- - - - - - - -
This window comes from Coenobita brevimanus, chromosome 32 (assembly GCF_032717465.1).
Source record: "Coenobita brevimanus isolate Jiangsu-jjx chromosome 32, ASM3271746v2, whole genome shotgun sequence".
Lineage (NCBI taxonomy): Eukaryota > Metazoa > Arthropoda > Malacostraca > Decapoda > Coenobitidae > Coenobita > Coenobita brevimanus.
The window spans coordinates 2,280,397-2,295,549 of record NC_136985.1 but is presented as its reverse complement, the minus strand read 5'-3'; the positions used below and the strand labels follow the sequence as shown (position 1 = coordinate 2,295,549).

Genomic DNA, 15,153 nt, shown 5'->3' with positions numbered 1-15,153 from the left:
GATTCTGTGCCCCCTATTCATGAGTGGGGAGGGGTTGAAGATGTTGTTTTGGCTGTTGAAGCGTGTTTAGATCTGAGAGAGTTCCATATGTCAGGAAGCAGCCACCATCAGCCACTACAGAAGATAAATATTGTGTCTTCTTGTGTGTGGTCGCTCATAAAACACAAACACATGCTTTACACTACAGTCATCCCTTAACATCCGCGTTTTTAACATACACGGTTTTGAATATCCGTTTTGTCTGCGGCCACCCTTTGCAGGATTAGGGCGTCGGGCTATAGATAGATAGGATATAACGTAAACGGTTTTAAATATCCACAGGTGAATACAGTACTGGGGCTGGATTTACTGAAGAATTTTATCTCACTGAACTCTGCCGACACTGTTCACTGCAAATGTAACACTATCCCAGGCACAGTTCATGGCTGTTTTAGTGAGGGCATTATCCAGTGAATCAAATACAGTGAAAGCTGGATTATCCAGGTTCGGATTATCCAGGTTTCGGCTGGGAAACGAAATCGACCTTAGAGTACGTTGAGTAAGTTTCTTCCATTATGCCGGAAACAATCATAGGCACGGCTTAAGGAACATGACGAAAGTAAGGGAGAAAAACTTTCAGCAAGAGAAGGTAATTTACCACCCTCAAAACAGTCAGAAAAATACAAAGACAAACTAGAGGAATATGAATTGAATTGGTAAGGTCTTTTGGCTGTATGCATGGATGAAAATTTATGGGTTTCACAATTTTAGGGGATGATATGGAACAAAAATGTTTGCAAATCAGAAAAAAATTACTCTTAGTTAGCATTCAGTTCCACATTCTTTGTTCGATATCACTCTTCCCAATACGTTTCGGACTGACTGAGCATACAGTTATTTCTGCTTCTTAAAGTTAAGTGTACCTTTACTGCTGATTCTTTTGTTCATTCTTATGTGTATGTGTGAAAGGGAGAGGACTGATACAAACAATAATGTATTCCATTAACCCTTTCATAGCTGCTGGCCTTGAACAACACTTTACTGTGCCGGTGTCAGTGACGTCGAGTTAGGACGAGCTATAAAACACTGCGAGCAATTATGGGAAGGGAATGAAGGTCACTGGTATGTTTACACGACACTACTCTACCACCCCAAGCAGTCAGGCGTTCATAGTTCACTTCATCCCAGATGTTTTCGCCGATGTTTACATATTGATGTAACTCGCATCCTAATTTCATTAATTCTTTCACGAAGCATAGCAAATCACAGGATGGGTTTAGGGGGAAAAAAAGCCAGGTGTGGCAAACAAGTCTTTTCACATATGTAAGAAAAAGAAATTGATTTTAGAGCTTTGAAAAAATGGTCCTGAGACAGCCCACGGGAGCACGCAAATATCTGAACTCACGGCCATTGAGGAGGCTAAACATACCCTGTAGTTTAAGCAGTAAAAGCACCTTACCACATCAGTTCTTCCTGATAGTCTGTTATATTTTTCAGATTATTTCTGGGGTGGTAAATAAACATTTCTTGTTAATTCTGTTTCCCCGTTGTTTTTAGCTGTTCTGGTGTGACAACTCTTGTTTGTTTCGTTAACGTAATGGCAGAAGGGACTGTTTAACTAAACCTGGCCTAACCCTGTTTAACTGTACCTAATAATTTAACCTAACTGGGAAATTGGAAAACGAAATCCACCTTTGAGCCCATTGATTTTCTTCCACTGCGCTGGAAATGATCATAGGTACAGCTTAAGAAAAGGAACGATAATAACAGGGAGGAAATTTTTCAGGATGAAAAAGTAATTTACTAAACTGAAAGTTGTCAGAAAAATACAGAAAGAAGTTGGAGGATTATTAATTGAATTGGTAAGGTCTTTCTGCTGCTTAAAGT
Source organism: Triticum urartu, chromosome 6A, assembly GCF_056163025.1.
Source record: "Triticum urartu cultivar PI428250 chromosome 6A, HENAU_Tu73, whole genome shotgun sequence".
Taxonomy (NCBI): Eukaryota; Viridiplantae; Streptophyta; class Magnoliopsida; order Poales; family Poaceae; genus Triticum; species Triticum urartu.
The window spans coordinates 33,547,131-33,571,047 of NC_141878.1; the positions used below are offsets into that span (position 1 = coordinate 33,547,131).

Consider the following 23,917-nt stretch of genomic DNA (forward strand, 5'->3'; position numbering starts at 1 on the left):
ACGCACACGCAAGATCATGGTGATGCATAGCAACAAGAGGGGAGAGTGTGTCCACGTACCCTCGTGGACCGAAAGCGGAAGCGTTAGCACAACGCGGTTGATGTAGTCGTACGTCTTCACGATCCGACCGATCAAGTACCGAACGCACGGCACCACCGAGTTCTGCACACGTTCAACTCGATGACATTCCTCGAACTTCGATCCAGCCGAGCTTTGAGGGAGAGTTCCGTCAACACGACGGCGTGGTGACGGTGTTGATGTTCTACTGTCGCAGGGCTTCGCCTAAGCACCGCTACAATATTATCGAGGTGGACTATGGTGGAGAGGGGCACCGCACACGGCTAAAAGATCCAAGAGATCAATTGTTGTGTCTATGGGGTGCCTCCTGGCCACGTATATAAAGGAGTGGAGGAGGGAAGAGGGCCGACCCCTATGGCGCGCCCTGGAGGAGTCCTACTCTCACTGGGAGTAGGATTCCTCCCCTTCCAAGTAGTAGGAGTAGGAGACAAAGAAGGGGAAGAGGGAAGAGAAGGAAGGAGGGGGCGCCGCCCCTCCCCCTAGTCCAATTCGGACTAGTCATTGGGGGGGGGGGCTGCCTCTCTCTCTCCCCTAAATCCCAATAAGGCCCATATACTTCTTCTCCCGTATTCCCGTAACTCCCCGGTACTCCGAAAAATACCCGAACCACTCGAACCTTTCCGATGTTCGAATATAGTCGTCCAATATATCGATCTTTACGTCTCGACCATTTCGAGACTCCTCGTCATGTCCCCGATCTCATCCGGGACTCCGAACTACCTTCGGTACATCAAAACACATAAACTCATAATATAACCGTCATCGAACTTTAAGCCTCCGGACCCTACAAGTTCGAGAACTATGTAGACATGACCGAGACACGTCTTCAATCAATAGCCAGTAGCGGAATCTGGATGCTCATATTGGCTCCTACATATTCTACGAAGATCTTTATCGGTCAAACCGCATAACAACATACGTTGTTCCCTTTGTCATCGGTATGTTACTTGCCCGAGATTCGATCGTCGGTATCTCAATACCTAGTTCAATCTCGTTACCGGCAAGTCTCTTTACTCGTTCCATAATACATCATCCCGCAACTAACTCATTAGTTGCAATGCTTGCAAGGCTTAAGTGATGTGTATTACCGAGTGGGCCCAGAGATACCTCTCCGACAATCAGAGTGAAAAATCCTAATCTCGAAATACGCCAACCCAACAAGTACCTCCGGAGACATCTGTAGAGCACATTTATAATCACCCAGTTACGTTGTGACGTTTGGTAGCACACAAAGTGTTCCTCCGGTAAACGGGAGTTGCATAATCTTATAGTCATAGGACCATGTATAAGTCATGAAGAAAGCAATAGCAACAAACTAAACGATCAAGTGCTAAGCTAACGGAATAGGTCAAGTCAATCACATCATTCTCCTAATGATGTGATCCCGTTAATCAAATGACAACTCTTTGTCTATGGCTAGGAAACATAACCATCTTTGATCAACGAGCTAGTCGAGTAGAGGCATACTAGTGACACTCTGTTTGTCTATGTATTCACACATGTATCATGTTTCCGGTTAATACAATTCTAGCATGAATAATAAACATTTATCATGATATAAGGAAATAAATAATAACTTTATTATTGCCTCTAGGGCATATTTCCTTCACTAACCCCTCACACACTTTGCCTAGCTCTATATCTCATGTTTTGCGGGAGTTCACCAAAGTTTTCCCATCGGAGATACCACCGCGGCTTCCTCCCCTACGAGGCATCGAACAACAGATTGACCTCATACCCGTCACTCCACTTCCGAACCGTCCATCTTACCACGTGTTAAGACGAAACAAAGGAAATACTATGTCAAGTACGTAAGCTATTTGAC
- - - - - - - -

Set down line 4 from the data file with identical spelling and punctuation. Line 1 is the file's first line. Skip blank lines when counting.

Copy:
The window spans coordinates 2,280,397-2,295,549 of record NC_136985.1 but is presented as its reverse complement, the minus strand read 5'-3'; the positions used below and the strand labels follow the sequence as shown (position 1 = coordinate 2,295,549).